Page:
"I embrace the responsibility of serving as a role model to the many women who aspire to contribute to the cybersecurity community," she said.

Whether they are in-line or working in a cyber-focused company, having one-on-one opportunities to talk with other women about challenges they are facing in a male-dominated field is part of growing the community, Sundin said.

"Whether driven by data, relationships, or both, if we share these learning with the broader community, we can inspire women to persevere and become leaders in tech," she said.

Recruiting from Non-traditional Pipelines

Bischoping has had "immense success"; however, she found it challenging to even break in the door as a single mother and career changer who completed college after many of her peers.

She implores organizations to recruit from community colleges and tech nonprofits that foster a community of research, practice, and skill-building to help close the talent gap.

"There are thousands of individuals like me from diverse non-traditional backgrounds who will be a force multiplier in your organization because of their drive and tenacity," she said.

Bischoping pointed to decades of studies demonstrating that more diverse teams yield stronger outcomes and increase innovation.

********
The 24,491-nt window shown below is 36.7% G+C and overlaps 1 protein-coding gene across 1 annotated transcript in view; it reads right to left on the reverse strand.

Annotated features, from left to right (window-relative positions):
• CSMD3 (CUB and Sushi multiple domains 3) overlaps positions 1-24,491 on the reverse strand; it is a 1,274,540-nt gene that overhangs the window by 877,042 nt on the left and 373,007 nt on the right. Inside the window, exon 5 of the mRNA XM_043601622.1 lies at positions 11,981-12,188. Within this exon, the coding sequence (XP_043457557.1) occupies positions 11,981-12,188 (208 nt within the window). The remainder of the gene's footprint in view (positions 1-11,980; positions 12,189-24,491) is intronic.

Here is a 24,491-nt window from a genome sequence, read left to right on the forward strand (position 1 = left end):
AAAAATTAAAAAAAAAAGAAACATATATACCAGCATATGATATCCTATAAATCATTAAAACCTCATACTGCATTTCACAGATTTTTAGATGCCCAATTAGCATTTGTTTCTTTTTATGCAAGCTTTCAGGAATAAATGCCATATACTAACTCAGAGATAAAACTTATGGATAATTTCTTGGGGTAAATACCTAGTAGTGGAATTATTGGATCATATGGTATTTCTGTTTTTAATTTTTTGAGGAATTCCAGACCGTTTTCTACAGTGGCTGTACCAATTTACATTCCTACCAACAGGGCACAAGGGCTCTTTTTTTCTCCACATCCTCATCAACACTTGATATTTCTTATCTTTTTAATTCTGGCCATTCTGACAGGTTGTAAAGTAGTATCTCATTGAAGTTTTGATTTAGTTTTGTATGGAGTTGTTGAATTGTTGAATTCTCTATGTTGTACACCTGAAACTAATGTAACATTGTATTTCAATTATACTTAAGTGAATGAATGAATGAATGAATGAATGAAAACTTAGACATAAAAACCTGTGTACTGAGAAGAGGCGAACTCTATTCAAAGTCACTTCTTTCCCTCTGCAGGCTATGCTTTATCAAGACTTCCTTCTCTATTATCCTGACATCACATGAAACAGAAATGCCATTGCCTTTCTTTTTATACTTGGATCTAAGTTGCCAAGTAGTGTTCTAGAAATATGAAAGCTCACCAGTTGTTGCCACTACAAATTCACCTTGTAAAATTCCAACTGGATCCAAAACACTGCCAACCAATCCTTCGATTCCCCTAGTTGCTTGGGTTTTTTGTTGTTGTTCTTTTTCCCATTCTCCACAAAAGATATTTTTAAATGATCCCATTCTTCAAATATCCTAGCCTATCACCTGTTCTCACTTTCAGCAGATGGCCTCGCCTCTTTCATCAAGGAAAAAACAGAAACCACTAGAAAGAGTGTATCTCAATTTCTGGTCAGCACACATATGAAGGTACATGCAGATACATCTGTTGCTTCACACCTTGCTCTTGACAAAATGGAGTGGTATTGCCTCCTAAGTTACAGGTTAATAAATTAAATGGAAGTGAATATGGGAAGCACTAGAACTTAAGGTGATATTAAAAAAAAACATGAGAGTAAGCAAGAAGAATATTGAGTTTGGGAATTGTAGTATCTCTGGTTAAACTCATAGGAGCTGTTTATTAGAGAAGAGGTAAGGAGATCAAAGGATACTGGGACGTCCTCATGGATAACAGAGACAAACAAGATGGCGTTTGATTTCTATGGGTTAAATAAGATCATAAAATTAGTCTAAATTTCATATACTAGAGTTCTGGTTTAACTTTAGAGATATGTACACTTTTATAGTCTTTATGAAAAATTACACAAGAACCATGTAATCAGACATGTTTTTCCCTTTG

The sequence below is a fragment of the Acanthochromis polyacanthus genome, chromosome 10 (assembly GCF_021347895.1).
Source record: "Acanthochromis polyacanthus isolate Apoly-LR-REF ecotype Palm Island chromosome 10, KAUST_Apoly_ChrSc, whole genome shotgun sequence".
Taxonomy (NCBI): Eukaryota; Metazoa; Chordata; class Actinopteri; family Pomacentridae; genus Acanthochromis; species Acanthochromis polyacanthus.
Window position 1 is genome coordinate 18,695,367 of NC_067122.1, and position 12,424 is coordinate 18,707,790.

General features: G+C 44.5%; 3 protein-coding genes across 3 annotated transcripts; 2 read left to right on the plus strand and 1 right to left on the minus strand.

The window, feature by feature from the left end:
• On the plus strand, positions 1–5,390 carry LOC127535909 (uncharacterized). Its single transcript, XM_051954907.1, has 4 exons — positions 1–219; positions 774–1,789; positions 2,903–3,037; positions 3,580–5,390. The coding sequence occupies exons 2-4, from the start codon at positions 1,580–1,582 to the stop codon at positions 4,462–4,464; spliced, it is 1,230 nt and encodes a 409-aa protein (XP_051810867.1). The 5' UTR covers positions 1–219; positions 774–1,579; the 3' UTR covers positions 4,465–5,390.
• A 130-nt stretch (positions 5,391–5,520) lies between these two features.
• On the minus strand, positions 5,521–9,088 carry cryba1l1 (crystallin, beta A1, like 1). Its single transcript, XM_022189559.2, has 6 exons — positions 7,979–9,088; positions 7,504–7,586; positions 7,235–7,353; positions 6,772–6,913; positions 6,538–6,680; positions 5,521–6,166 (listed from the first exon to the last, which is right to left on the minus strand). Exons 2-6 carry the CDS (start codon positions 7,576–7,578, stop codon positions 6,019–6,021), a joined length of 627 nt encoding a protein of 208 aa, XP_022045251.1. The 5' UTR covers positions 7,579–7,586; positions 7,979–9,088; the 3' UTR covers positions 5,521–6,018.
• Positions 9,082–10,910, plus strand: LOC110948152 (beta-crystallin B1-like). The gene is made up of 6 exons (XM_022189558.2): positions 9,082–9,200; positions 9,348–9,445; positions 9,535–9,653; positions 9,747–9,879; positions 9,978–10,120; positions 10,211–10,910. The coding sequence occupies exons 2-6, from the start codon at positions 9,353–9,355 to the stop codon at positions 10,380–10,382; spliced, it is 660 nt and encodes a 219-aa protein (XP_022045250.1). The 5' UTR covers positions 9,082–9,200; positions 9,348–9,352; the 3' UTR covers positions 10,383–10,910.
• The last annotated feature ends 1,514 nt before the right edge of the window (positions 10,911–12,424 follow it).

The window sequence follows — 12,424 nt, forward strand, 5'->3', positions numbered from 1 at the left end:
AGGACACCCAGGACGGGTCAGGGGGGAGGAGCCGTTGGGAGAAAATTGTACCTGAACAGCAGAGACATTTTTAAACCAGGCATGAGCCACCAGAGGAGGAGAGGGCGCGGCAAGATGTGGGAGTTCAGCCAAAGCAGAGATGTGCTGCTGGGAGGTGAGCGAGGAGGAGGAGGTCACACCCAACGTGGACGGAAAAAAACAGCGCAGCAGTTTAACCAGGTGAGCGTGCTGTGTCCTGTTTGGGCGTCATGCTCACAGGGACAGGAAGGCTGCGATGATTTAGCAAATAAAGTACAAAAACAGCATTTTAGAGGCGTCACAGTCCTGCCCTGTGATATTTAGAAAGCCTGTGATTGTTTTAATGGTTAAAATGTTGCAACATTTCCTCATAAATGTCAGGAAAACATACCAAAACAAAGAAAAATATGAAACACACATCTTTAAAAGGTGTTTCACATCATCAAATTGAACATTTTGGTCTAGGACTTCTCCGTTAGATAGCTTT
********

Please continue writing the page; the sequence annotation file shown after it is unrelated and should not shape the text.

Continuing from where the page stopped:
"This requires bringing women into the workforce across all levels and creating opportunities for women to see someone who looks like them at varying levels of leadership," she said.

By creating teams with greater diversity and actively removing employees who demonstrate bias or harassment, organizations can help spark a cultural change that grows more inclusive over time.

"This has a snowball effect of bringing the most diverse talent pool to your application portals, giving you the best chance of hiring innovators and leaders," Bischoping said.

About the Author(s)

Nathan Eddy

Nathan Eddy is a freelance writer for ITProToday and covers various IT trends and topics across wide variety of industries. A graduate of Northwestern University’s Medill School of Journalism, he is also a documentary filmmaker specializing in architecture and urban planning. He currently lives in Berlin, Germany.